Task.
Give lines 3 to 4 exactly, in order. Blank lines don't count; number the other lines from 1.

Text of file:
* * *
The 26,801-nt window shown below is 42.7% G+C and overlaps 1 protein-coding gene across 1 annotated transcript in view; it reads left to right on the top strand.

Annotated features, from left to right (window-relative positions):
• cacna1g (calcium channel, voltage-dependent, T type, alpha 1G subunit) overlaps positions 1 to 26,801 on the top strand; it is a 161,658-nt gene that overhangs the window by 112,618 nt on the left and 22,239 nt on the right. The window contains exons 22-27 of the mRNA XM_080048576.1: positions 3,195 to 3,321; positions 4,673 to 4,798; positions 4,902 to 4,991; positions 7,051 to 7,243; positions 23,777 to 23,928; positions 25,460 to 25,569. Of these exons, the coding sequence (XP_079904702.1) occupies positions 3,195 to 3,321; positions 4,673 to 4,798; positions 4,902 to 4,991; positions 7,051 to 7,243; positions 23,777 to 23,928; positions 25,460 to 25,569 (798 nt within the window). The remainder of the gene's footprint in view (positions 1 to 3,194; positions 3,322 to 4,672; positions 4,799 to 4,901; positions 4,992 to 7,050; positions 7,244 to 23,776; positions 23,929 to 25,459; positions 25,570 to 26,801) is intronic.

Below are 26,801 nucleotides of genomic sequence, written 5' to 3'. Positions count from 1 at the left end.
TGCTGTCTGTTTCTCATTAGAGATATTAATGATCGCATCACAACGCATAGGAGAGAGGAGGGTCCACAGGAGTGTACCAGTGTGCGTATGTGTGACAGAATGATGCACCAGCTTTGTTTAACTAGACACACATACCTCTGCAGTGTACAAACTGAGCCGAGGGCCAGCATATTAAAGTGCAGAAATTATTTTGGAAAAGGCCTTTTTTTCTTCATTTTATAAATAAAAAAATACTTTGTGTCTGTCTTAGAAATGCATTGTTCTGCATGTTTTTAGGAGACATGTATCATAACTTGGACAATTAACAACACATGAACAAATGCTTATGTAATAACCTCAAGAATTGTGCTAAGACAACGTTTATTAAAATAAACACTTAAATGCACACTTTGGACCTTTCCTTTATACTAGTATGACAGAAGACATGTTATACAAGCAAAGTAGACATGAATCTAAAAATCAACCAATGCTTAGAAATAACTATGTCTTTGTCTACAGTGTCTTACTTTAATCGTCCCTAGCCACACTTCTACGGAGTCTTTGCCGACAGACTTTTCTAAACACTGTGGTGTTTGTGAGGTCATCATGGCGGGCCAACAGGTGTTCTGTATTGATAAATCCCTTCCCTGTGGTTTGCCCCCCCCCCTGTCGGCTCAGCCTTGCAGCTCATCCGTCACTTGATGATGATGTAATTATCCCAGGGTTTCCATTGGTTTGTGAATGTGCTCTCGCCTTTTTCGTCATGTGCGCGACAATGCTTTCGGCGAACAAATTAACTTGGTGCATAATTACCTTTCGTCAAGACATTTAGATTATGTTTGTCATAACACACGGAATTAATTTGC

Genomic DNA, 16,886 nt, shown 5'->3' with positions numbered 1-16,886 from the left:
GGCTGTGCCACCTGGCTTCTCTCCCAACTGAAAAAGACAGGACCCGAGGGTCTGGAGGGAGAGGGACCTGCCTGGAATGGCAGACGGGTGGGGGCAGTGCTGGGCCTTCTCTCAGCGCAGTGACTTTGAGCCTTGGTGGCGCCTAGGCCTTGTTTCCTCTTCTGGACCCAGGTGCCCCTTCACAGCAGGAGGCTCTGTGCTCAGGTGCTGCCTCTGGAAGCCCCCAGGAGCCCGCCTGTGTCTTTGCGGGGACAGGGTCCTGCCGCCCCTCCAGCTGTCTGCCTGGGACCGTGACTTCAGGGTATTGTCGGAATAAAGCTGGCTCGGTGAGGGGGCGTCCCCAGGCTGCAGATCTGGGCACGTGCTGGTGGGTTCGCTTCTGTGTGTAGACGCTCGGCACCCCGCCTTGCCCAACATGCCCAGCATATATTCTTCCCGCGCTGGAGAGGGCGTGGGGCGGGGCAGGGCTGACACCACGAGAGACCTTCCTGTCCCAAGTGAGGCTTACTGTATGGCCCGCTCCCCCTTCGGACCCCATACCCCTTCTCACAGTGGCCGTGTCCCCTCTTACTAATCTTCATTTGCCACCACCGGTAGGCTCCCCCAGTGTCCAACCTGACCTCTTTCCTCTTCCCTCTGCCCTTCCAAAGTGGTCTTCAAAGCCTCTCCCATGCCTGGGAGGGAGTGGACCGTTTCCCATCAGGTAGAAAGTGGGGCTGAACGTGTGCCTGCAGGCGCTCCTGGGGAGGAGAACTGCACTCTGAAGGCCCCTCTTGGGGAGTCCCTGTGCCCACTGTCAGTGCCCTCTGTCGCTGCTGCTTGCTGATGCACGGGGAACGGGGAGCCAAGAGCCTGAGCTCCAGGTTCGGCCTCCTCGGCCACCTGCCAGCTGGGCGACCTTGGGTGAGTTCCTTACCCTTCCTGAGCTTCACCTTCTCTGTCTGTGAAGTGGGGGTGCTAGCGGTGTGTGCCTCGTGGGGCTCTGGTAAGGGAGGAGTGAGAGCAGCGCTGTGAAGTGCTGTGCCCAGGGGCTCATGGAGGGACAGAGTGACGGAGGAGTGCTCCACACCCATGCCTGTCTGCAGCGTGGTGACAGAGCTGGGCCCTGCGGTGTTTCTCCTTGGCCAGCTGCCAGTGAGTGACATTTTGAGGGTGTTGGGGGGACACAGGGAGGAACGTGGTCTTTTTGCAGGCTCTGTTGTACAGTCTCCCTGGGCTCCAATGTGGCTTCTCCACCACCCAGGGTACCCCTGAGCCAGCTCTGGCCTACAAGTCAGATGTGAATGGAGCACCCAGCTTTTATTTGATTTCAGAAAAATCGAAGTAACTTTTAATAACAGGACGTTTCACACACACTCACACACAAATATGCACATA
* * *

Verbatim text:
• cacna1g (calcium channel, voltage-dependent, T type, alpha 1G subunit) overlaps positions 1 to 26,801 on the top strand; it is a 161,658-nt gene that overhangs the window by 112,618 nt on the left and 22,239 nt on the right. The window contains exons 22-27 of the mRNA XM_080048576.1: positions 3,195 to 3,321; positions 4,673 to 4,798; positions 4,902 to 4,991; positions 7,051 to 7,243; positions 23,777 to 23,928; positions 25,460 to 25,569. Of these exons, the coding sequence (XP_079904702.1) occupies positions 3,195 to 3,321; positions 4,673 to 4,798; positions 4,902 to 4,991; positions 7,051 to 7,243; positions 23,777 to 23,928; positions 25,460 to 25,569 (798 nt within the window). The remainder of the gene's footprint in view (positions 1 to 3,194; positions 3,322 to 4,672; positions 4,799 to 4,901; positions 4,992 to 7,050; positions 7,244 to 23,776; positions 23,929 to 25,459; positions 25,570 to 26,801) is intronic.

Below are 26,801 nucleotides of genomic sequence, written 5' to 3'. Positions count from 1 at the left end.